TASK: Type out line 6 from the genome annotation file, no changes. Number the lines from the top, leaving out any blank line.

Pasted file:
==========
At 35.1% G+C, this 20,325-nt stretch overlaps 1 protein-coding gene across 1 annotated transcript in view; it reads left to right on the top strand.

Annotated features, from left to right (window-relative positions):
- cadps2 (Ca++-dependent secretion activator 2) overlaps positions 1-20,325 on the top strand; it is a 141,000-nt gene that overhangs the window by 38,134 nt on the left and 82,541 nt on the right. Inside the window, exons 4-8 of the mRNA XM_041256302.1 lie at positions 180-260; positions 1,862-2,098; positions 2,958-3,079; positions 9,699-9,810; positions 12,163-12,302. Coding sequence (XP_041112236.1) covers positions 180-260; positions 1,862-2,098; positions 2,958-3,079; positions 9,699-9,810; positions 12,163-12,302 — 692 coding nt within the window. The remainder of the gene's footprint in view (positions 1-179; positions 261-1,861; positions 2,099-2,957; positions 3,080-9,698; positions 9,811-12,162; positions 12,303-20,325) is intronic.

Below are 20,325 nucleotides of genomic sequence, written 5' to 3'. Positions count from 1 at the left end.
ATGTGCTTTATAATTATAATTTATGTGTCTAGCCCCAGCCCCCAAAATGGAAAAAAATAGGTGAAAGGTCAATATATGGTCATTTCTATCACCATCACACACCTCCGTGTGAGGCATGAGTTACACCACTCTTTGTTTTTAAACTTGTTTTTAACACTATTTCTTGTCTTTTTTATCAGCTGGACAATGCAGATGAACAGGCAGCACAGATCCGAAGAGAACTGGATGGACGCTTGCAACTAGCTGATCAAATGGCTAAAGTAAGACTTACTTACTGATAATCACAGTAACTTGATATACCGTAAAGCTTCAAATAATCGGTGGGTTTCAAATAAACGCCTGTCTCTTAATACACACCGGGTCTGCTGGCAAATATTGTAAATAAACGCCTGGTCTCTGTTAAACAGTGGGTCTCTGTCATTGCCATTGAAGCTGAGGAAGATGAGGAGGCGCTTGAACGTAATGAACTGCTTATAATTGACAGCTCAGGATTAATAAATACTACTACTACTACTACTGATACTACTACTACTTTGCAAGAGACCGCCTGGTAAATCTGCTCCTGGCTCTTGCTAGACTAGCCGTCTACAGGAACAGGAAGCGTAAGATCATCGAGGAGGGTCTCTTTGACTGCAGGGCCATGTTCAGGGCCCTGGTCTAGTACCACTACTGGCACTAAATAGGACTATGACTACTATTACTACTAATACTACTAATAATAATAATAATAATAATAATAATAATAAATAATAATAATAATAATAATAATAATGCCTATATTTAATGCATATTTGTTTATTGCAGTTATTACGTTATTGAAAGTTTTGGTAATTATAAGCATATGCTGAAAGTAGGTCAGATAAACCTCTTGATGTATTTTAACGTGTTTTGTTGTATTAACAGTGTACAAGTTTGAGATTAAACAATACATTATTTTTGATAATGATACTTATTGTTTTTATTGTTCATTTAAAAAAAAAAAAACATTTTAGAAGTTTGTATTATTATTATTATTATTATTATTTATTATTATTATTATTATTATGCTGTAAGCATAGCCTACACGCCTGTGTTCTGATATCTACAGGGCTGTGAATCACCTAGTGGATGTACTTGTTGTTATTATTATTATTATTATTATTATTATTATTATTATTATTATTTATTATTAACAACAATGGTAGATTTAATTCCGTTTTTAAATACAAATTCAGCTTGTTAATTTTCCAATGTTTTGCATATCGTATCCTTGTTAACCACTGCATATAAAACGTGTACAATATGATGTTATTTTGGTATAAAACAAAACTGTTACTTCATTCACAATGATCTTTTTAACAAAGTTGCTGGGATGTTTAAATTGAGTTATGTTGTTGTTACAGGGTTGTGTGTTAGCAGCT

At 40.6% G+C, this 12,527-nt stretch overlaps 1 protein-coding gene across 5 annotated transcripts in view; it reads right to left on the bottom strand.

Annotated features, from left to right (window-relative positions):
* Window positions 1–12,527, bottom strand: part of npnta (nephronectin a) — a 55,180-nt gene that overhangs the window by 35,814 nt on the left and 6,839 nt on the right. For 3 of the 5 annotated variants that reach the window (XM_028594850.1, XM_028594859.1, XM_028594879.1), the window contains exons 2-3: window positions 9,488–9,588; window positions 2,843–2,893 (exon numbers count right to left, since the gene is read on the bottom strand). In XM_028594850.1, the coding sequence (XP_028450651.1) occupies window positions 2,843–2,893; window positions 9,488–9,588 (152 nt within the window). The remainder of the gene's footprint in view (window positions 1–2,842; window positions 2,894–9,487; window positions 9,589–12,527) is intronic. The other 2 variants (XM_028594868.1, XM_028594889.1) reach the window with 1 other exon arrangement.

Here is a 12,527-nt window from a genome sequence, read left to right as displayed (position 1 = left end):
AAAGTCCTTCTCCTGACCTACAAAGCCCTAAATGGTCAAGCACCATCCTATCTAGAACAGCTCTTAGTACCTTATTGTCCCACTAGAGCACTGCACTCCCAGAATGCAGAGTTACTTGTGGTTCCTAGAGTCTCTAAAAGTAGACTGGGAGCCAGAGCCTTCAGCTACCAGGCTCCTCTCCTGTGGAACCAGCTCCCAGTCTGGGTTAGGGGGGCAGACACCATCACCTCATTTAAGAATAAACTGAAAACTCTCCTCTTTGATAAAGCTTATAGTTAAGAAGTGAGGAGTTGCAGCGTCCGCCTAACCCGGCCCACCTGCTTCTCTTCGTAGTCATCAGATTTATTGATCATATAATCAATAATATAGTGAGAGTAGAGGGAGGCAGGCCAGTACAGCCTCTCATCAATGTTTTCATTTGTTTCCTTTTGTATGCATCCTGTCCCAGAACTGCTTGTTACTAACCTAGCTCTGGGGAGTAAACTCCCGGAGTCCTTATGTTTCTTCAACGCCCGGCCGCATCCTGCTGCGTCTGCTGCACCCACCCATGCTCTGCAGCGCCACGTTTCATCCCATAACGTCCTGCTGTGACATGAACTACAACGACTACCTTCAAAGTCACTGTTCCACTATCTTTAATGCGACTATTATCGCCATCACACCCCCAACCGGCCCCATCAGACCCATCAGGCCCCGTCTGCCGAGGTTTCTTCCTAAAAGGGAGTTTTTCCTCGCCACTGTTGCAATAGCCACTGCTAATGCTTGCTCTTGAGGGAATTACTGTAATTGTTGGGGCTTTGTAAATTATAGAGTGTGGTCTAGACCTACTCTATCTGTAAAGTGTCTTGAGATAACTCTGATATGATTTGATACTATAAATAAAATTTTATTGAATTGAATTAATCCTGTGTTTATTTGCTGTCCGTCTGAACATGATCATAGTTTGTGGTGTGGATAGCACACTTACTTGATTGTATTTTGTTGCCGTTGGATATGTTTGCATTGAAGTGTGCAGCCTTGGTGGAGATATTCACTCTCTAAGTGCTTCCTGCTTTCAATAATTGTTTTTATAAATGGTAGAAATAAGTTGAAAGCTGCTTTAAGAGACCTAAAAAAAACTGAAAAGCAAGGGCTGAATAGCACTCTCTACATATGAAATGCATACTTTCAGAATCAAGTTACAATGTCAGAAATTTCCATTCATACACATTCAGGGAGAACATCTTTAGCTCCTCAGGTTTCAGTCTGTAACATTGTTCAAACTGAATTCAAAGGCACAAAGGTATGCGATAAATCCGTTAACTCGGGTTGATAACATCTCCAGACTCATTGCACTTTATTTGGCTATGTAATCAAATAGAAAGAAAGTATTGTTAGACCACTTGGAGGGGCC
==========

At 40.6% G+C, this 12,527-nt stretch overlaps 1 protein-coding gene across 5 annotated transcripts in view; it reads right to left on the bottom strand.